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duct and practice, in this matter. I certainly do
consider myself similarly situated, as Israel under
the tyrant Pharoah; or like thosé slaves and ser-
vants before alluded to, and whom the apostle advis-
eth to “care not for it;" yet at the same time he
clearly instructs them, that it is their duty to prefer
a state of freedom, whenever they can fairly and ho-
nestly obtain it; “ but if thou mayest be made free,”
says he, “ use it rather.” (1 Cor. vii. 20, 21.) And
certainly, if I belonged to a body of christians that
would “efficiently relieve me,” either by giving me
any other employ, or put me in any other trade; or
even enable me to manage my own, upon my own
principles, I would schoose it rather.” From hence
I can only reconcile my present situation and prac-
tice. An “extreme case” it is ; but I think it is
very different from “ the stony-ground hearers,"
whose animal feelings, mistaken for genuine reli-
gious affections, have been excited for awhile, and
if not in “an hot fit of religious profession” (per-
haps you may know some among your society,) be-
come luke-warm, growing weary of well-doing, re-
laxing in their attendance on public worship of relia
gion, and conforming to the vanities of the world,

Let not the careless and indifferent think I am pleading an extenuation of the stricter obervation of the “ first day,” or Sabbath, much less because those who are not ashamed to say the Sabbath “hangs tedious on their hands!” depraved and detestable indeed must those be who call it “a foolish day !" Ah, did such see the importance of all their actions, and the powers and opportunity we possess, for be..

nificent exertions, they would have no reason to join the pitiable and ridiculous complaint of “the tediousness of the passing hours !” of the incumbrance of leisure, and the burden of indolence! The man of reflection and benevolence, whom circumstances condemn to trivial and unavailing toil, knows the value of those ill-treated hours, each of which is a golden opportunity for enjoyment, improvement, or usefulness.*

I shall, my friends, conclude this important point of duty, with a few extracts from your deservedly esteemed and worthy predecessor, Isaac Penington, not only as it respects “fifth day” public worship, (not to say a work of supererogation,") but being applicable also to any who may, from motives of conscience, purely religious, feel inclined to pay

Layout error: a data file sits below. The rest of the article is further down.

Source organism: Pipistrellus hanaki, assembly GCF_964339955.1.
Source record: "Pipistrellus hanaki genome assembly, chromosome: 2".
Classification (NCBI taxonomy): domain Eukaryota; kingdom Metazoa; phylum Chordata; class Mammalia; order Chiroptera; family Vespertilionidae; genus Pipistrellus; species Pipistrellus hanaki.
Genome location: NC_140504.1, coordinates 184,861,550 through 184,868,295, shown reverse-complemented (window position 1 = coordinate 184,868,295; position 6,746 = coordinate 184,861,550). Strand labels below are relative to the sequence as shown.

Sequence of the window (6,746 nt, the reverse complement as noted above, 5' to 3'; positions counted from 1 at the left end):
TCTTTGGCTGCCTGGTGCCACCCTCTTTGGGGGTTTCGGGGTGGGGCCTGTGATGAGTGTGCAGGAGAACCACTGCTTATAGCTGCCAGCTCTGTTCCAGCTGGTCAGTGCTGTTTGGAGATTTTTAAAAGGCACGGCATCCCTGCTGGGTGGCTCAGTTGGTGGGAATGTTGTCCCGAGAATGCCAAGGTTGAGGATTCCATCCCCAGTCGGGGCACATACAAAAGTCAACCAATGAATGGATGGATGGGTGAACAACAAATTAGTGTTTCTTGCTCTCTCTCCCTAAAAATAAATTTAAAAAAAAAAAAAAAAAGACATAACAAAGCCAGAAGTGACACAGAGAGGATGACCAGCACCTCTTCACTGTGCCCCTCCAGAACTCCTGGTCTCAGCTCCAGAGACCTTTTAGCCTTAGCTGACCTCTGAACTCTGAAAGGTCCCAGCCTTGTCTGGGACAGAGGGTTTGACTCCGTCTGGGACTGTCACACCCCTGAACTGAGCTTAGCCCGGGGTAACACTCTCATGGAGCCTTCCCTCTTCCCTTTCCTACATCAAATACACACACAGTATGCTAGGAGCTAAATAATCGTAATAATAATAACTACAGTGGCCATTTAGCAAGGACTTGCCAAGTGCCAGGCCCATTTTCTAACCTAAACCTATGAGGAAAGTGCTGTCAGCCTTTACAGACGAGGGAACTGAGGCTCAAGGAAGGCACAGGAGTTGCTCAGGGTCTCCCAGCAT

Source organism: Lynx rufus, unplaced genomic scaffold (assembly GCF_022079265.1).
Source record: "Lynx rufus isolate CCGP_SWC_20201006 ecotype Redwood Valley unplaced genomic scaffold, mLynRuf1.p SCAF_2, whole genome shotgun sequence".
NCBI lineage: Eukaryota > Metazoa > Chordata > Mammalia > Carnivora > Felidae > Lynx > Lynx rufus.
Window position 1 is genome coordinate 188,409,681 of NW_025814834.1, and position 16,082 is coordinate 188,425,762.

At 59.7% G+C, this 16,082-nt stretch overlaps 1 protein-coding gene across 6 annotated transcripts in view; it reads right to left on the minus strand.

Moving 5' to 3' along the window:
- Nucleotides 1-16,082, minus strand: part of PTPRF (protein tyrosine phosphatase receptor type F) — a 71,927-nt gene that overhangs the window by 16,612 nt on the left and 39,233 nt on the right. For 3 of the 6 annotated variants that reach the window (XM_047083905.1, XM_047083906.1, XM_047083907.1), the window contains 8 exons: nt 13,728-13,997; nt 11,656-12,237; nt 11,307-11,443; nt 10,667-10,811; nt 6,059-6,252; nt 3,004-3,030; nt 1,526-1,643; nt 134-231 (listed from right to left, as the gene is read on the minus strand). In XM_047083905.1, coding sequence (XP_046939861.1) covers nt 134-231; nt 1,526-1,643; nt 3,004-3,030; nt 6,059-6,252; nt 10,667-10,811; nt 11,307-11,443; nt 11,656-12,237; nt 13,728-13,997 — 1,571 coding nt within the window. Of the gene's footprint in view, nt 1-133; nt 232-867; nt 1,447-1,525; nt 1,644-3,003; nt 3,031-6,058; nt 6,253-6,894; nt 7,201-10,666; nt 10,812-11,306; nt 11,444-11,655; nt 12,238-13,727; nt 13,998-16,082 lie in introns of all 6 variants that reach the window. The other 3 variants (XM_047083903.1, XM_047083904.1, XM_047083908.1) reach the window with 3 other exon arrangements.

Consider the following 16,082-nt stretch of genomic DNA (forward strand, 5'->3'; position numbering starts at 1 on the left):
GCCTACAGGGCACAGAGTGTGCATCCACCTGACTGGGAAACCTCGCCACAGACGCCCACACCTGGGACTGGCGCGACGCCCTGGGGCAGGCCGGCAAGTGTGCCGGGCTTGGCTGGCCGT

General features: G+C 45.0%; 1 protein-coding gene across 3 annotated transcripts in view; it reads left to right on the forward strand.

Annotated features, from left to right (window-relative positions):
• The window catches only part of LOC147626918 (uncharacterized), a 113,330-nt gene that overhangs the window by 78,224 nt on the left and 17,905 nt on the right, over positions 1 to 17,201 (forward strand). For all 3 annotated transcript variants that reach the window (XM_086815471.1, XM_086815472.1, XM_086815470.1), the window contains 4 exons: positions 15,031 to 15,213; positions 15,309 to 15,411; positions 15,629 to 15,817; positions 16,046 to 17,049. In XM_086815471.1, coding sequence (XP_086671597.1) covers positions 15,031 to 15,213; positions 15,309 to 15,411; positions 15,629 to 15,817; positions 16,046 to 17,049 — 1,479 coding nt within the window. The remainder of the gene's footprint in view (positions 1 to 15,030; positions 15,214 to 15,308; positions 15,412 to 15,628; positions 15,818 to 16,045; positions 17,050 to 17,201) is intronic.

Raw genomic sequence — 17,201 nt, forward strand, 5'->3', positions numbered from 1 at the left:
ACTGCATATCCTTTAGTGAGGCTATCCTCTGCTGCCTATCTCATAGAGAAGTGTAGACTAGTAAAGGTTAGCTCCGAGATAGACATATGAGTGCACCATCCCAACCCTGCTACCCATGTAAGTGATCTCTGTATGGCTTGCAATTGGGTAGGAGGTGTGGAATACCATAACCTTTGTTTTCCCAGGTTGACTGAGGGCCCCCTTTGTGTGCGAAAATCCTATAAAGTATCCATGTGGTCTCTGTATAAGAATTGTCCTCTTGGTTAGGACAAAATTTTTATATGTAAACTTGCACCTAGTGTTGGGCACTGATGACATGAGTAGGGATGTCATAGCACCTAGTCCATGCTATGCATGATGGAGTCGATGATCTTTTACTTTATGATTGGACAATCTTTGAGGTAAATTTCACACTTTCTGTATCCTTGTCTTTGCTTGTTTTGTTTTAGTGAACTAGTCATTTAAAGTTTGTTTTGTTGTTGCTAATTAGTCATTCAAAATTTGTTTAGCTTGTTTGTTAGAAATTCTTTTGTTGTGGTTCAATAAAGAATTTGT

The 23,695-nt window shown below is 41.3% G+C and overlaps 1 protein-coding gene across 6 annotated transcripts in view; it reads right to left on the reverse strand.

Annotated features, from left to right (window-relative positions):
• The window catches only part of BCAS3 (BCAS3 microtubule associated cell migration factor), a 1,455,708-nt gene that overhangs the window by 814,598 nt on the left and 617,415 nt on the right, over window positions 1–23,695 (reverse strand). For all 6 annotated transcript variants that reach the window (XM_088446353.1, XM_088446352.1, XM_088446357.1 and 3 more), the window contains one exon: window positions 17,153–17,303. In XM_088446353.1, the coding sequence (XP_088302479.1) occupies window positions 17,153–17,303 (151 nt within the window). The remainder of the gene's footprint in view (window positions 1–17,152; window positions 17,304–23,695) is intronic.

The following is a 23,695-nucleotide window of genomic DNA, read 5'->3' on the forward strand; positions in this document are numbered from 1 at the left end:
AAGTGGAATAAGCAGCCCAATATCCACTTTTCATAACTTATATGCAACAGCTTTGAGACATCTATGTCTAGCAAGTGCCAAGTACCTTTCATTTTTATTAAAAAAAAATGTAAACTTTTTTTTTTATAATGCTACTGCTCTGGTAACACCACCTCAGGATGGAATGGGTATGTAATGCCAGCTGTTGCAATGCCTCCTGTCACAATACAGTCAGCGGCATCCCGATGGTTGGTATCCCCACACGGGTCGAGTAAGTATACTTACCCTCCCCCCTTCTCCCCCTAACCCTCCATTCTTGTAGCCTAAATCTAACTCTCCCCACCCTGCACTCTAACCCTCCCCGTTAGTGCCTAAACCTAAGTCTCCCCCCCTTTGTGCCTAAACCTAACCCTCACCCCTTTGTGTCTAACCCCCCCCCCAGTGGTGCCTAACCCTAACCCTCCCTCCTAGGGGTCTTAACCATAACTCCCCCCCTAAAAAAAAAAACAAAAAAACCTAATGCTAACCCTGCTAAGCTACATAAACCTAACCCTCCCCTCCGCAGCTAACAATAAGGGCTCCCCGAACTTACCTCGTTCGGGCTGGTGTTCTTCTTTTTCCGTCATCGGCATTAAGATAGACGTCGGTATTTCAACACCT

.* There are many things that are done on the first day, or Sabbath, which are said not to be indispersably necessary; at least, not altogether expedient; such as selling of beer, liquors, fish, milk, &c. (though by the way the cow's must be milked, as well as the ox and the horse led to the watering ;) and also the running of hackney, stage, coaches, ferry-men, packet-boats, and the towing of merchant ships out of docks, &c. and I might add the traffic of collecting toll at turnpike gates, &c.

Those who are in bondage--Servants or slaves to their fellow creatures---employers, and have neither money nor time to provide in the week time, (or seventh day,) those things necessary for the comfort of the first day,'or Sabbath, I believe what'articles they really want, and can buy on that day, God will have mercy and not sacrifice. But this evil might be easily removed, if merchants and tradesipen would adopt a regulation which has so often been urged and explained; That of paying their journeymen and work people on the sixth day night, instead of the seventh. : Common humanity (oot to say christianity) de

tithes, and priests' demands; or refuse to take your affirmation, or any other scrupulous—tender con sciences, purely religious.

In his examination of the ground and causes which are said to have induced the court of Boston, in New England, to make thạt order or law of banish, ment, upon pain of death, against the Quakers, &c. Among the many examinations, I select that on the authority and government which Christ excludes out of his church,” &c. thus scrupulously and scripturally observes, “Let every man,” saith the apostle, be fully persuaded in his own mind ; take heed of receiving things too soon, take heed of running into practices too soon, take heed of doing what you see others.do, but wait for your own particular guidance, and for a full persuasion from God, what is his will concerning you. Though I know this to be truth, yet do not you receive it, till God make it